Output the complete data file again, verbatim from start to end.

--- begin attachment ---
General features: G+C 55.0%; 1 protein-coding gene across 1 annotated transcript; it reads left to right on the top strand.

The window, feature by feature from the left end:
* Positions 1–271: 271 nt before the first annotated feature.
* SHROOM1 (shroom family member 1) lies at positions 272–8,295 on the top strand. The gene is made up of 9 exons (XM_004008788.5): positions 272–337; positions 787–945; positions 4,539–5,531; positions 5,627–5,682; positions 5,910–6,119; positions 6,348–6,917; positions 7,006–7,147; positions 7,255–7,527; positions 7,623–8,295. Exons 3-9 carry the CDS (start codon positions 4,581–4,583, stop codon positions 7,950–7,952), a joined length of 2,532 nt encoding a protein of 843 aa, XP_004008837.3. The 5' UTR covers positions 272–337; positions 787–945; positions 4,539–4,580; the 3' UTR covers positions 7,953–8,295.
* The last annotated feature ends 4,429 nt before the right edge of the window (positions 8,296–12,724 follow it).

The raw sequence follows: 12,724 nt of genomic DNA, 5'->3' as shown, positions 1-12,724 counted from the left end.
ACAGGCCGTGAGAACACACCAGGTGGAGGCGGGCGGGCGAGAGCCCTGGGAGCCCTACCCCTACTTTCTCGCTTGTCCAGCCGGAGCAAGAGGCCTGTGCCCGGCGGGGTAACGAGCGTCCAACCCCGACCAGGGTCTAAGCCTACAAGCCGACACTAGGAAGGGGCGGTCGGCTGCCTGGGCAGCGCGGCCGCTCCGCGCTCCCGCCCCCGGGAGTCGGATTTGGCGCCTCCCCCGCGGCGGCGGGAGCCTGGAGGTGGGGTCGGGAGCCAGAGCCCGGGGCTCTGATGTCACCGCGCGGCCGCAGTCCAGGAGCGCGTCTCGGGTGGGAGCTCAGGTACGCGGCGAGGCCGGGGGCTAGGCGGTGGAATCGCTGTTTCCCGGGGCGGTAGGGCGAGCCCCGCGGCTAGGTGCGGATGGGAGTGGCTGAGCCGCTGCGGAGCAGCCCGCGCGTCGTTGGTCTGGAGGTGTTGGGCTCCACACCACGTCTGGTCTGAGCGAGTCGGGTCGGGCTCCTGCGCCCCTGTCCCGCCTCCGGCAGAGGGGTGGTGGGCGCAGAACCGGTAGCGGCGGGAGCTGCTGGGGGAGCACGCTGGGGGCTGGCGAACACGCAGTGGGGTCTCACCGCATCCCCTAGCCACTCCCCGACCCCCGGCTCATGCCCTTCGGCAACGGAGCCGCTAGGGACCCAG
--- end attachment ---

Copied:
General features: G+C 55.0%; 1 protein-coding gene across 1 annotated transcript; it reads left to right on the top strand.

The window, feature by feature from the left end:
* Positions 1–271: 271 nt before the first annotated feature.
* SHROOM1 (shroom family member 1) lies at positions 272–8,295 on the top strand. The gene is made up of 9 exons (XM_004008788.5): positions 272–337; positions 787–945; positions 4,539–5,531; positions 5,627–5,682; positions 5,910–6,119; positions 6,348–6,917; positions 7,006–7,147; positions 7,255–7,527; positions 7,623–8,295. Exons 3-9 carry the CDS (start codon positions 4,581–4,583, stop codon positions 7,950–7,952), a joined length of 2,532 nt encoding a protein of 843 aa, XP_004008837.3. The 5' UTR covers positions 272–337; positions 787–945; positions 4,539–4,580; the 3' UTR covers positions 7,953–8,295.
* The last annotated feature ends 4,429 nt before the right edge of the window (positions 8,296–12,724 follow it).

The raw sequence follows: 12,724 nt of genomic DNA, 5'->3' as shown, positions 1-12,724 counted from the left end.
ACAGGCCGTGAGAACACACCAGGTGGAGGCGGGCGGGCGAGAGCCCTGGGAGCCCTACCCCTACTTTCTCGCTTGTCCAGCCGGAGCAAGAGGCCTGTGCCCGGCGGGGTAACGAGCGTCCAACCCCGACCAGGGTCTAAGCCTACAAGCCGACACTAGGAAGGGGCGGTCGGCTGCCTGGGCAGCGCGGCCGCTCCGCGCTCCCGCCCCCGGGAGTCGGATTTGGCGCCTCCCCCGCGGCGGCGGGAGCCTGGAGGTGGGGTCGGGAGCCAGAGCCCGGGGCTCTGATGTCACCGCGCGGCCGCAGTCCAGGAGCGCGTCTCGGGTGGGAGCTCAGGTACGCGGCGAGGCCGGGGGCTAGGCGGTGGAATCGCTGTTTCCCGGGGCGGTAGGGCGAGCCCCGCGGCTAGGTGCGGATGGGAGTGGCTGAGCCGCTGCGGAGCAGCCCGCGCGTCGTTGGTCTGGAGGTGTTGGGCTCCACACCACGTCTGGTCTGAGCGAGTCGGGTCGGGCTCCTGCGCCCCTGTCCCGCCTCCGGCAGAGGGGTGGTGGGCGCAGAACCGGTAGCGGCGGGAGCTGCTGGGGGAGCACGCTGGGGGCTGGCGAACACGCAGTGGGGTCTCACCGCATCCCCTAGCCACTCCCCGACCCCCGGCTCATGCCCTTCGGCAACGGAGCCGCTAGGGACCCAG